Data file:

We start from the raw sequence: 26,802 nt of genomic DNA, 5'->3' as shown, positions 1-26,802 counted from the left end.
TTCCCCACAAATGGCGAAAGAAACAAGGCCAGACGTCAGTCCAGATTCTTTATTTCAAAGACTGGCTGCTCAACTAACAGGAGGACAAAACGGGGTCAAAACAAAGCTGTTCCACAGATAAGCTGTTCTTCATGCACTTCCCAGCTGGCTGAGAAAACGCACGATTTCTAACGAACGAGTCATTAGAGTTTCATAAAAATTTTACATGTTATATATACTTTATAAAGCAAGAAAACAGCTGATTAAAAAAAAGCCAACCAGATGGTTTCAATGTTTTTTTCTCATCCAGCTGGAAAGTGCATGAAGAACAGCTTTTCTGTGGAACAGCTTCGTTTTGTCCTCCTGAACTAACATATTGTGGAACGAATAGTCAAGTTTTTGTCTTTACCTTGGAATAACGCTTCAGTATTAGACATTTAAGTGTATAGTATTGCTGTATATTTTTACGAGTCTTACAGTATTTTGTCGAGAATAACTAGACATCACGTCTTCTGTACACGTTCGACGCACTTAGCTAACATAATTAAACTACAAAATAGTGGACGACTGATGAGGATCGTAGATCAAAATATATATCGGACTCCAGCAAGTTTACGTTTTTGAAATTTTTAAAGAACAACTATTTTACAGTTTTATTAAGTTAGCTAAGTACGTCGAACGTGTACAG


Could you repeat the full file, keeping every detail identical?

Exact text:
We start from the raw sequence: 26,802 nt of genomic DNA, 5'->3' as shown, positions 1-26,802 counted from the left end.
TTCCCCACAAATGGCGAAAGAAACAAGGCCAGACGTCAGTCCAGATTCTTTATTTCAAAGACTGGCTGCTCAACTAACAGGAGGACAAAACGGGGTCAAAACAAAGCTGTTCCACAGATAAGCTGTTCTTCATGCACTTCCCAGCTGGCTGAGAAAACGCACGATTTCTAACGAACGAGTCATTAGAGTTTCATAAAAATTTTACATGTTATATATACTTTATAAAGCAAGAAAACAGCTGATTAAAAAAAAGCCAACCAGATGGTTTCAATGTTTTTTTCTCATCCAGCTGGAAAGTGCATGAAGAACAGCTTTTCTGTGGAACAGCTTCGTTTTGTCCTCCTGAACTAACATATTGTGGAACGAATAGTCAAGTTTTTGTCTTTACCTTGGAATAACGCTTCAGTATTAGACATTTAAGTGTATAGTATTGCTGTATATTTTTACGAGTCTTACAGTATTTTGTCGAGAATAACTAGACATCACGTCTTCTGTACACGTTCGACGCACTTAGCTAACATAATTAAACTACAAAATAGTGGACGACTGATGAGGATCGTAGATCAAAATATATATCGGACTCCAGCAAGTTTACGTTTTTGAAATTTTTAAAGAACAACTATTTTACAGTTTTATTAAGTTAGCTAAGTACGTCGAACGTGTACAG